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Your weekend arts forecast: Grace Potter, Randall Bramblett

Bill DeYoung

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Grace Potter is at Jannus Live tonight (Thursday, Jan. 9). Photo: Fantasy Records.

“I love not having a genre to point at,” Grace Potter told me during an interview a couple of years ago. “I love not being one thing or another.”

Potter, who’s onstage tonight (Thursday, Jan. 9) at Jannus Live, is the sort of performer who can’t be pigeonholed – she’s a singer/songwriter, she’s a blues singer, she’s a country singer (just ask Kenny Chesney, whose duets with Potter were major hits), she’s a pop songstress and a gritty rock ‘n’ roll heartbreaker. And she’s really, really good at all of them.

After four albums out front of Grace Potter & the Nocturnals, the Vermont native took a solo turn in 2015 and hasn’t looked back.

In that 2012 interview, she described how Bonnie Raitt was her personal trailblazer. “She was the guideline for me and for a lot of young women coming up in the music industry,” Potter told me.

“I wanted to be Robert Plant. Or Mick Jagger. I didn’t think about the female side of it. I wasn’t really led by many females; I wasn’t attracted to as many females as I was attracted to males. I would watch footage of Mick Jagger humping the big inflatable penis and I was like, ‘OK, how do I make that my job? How can I be that guy?’ So I’m happy to have made it even a tenth as far as I expected to.”

From her earliest days, she explained, “I always had a death wish to be a star. When I was 4 years old I was singing The Little Mermaid and dreaming of the day when I could be in the spotlight. So there was always that ball of energy inside me, waiting to pop off and tell the world what I had to say.”

Tickets are here.

Rockin’ Randall

Randall Bramblett. Photo: New West Records.

Randall Bramblett, who brings his band to the Palladium Saturday, was a longtime member of Sea Level, the band that introduced a funky, jazzy swing to the otherwise guitar-based southern rock music of the 1970s (the band’s founder, pianist Chuck Leavell, was in the Brothers and Sisters-era Allman Brothers Band). Bramblett, in fact, was in Gregg Allman’s legendary Laid Back solo band.

Bramblett is a multi-instrumentalist – piano, guitar, sax and other stuff – and a soulful blues singer. In one capacity or another, he’s gigged or recorded with everyone from Widespread Panic and Gov’t Mule to Deep Purple, to Steve Winwood (he was the alto saxman in Winwood’s touring band for a breath-holding 16 years).

In the late ’80s, during a career-stall, he earned a Master’s degree in social work from for Georgia State University.

Does that ever come in handy, I asked him once, like when the drummer and the bass player are trying to kill each other?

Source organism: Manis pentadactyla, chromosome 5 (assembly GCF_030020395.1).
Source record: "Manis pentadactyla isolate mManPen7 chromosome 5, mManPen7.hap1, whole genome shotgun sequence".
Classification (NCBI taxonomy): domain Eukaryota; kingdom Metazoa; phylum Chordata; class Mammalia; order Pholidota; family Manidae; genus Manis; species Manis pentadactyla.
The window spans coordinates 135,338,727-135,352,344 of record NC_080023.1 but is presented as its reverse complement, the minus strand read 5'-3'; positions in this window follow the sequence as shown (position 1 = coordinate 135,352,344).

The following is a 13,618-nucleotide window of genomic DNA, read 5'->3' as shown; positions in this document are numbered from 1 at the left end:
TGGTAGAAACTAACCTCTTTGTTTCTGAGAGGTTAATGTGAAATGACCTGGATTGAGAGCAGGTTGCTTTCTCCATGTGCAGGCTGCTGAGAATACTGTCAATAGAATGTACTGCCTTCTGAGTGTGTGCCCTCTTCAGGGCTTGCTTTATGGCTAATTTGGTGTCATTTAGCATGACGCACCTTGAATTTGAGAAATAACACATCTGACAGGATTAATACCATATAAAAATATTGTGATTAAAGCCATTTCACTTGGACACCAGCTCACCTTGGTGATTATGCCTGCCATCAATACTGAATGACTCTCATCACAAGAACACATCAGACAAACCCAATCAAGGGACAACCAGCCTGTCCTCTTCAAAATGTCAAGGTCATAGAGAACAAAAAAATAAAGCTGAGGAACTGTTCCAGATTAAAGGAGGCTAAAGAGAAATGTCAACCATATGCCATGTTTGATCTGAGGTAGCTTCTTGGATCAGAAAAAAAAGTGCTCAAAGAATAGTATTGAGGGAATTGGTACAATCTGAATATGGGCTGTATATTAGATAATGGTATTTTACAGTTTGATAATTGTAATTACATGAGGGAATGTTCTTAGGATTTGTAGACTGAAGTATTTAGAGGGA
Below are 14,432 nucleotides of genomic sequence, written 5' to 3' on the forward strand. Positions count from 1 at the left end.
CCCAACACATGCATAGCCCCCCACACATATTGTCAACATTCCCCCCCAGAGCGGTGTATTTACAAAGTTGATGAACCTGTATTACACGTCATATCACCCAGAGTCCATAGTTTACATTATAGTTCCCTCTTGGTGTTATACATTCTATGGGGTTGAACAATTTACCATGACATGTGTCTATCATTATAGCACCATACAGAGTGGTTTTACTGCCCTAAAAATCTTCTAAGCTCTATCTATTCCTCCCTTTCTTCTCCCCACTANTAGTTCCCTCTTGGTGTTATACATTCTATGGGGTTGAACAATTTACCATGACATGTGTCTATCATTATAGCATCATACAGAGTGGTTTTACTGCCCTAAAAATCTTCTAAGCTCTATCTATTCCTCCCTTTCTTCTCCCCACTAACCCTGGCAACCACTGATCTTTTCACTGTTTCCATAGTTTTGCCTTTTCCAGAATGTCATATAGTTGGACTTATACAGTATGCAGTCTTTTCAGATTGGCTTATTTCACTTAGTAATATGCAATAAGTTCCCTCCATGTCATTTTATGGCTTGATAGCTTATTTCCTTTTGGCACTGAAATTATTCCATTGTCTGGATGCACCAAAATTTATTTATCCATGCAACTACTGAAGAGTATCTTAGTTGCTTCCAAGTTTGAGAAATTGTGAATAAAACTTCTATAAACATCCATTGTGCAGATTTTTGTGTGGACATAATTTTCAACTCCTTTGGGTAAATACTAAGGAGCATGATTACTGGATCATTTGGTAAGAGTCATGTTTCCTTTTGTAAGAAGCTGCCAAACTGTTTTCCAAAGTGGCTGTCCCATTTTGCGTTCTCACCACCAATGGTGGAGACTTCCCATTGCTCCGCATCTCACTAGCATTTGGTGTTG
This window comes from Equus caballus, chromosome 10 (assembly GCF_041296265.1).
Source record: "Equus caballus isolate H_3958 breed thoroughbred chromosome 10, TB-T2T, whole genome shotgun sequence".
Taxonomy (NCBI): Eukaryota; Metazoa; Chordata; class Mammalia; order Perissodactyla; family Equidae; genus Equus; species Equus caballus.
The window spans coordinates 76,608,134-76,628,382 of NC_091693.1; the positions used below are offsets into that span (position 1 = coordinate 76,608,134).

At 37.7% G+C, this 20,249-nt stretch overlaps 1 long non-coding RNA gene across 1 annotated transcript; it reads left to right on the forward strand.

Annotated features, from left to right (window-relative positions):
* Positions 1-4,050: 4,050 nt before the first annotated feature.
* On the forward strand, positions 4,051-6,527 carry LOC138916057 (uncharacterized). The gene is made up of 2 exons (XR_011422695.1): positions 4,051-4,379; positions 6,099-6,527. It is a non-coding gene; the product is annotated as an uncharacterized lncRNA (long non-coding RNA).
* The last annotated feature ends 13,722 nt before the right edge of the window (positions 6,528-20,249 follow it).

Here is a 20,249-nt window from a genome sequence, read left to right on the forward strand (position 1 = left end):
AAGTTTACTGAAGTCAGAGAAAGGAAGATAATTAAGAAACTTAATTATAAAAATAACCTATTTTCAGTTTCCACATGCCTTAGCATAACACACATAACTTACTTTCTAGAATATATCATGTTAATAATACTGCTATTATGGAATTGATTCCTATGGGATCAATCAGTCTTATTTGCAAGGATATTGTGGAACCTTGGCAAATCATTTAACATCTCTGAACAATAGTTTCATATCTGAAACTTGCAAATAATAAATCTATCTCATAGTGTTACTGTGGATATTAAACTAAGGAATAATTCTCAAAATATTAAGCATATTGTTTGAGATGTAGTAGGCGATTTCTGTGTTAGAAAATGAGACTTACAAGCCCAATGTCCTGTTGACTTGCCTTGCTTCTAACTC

“No, I don’t do therapy!” Bramblett laughed. “But it helps me to be able to talk sometimes, and listen sometimes, in a more healthy way. I think it’s helped us be a healthier group. I mean, they’re all great people and they’re easy to get along with. But sometimes just being able to talk about things, in a way that is not the regular ol’ arguing kind of thing, it’s very helpful.

“I didn’t do it (counseling) that long, because I ended up going out on the Winwood tour, but I got a lot of compassion for the human condition, I tell you. And I think a lot of my songs came out of that.”

Tickets for the Palladium show are here.

And now, this

St. Petersburg Opera Company artistic director Mark Sforzini and cast members from his upcoming production of Rigoletto introduce the Verdi classic with two talk-and-listen events: Today at 6 p.m., it’s Cocktails With the Maestro, downstairs at the Iberian Rooster; at 11 a.m. Friday, your Rigoletto primer is Mornings With the Maestro, in the Museum of Fine Arts’ Marley music room.

The small but dedicated staff of the Dunedin International Film Festival are doing it again. The second annual event dedicated to Florida-made films. kicked off Wednesday and continues through Jan. 14 downtown. There are screenings of shorts, music videos, documentaries and features on five screens: Soggy Bottom Brewing Co., BLUR Nightclub, Sea Sea Riders, Hob Brewing Company and Caledonia Brewing Co. Go here to see the schedule of screenings, panels, workshops and special events.

Yes, it’s Second Saturday ArtWalk weekend again. Visit approximately 40 St. Pete artist studios and galleries from 5 to 9 p.m. Saturday, including Florida CraftArt, where eight Tibetan monks are in residence through Sunday, constructing a colorful sand mandala (we wrote about it Thursday). The sponsoring St. Petersburg Arts Alliance runs a free trolley between the artist locations every Second Saturday; here’s the map and schedule.

The Florida Orchestra salutes the musical majesty of Duke Ellington and Billy Strayhorn, with jazz trumpeter and vocalist Byron Stripling as your guide. Lush Life is presented Friday night at the Straz Center, and at 2 and 8 p.m. Saturday at the Mahaffey Theater. Tickets and info here.

At 3 p.m. Sunday, the Carter G. Woodson African American Museum gives us a chamber music concert from five members of the TFO woodwinds section. Music by William Grant Still, Valerie Coleman, Astor Piazzolla and more. Admission is pay-what-you-can, with all proceeds going to the museum. Seating is limited.

Surely you’ve heard by now that Jim “Spiders & Snakes” Stafford is appearing at the Central Park Performing Arts Center in Largo Saturday. No? Read here.

Tampa’s Innovocative Theatre returns this weekend with the acclaimed post-Holocaust drama A Shayna Maidel, at Stageworks We’ll have more on the show, and the company, Friday in the Catalyst.

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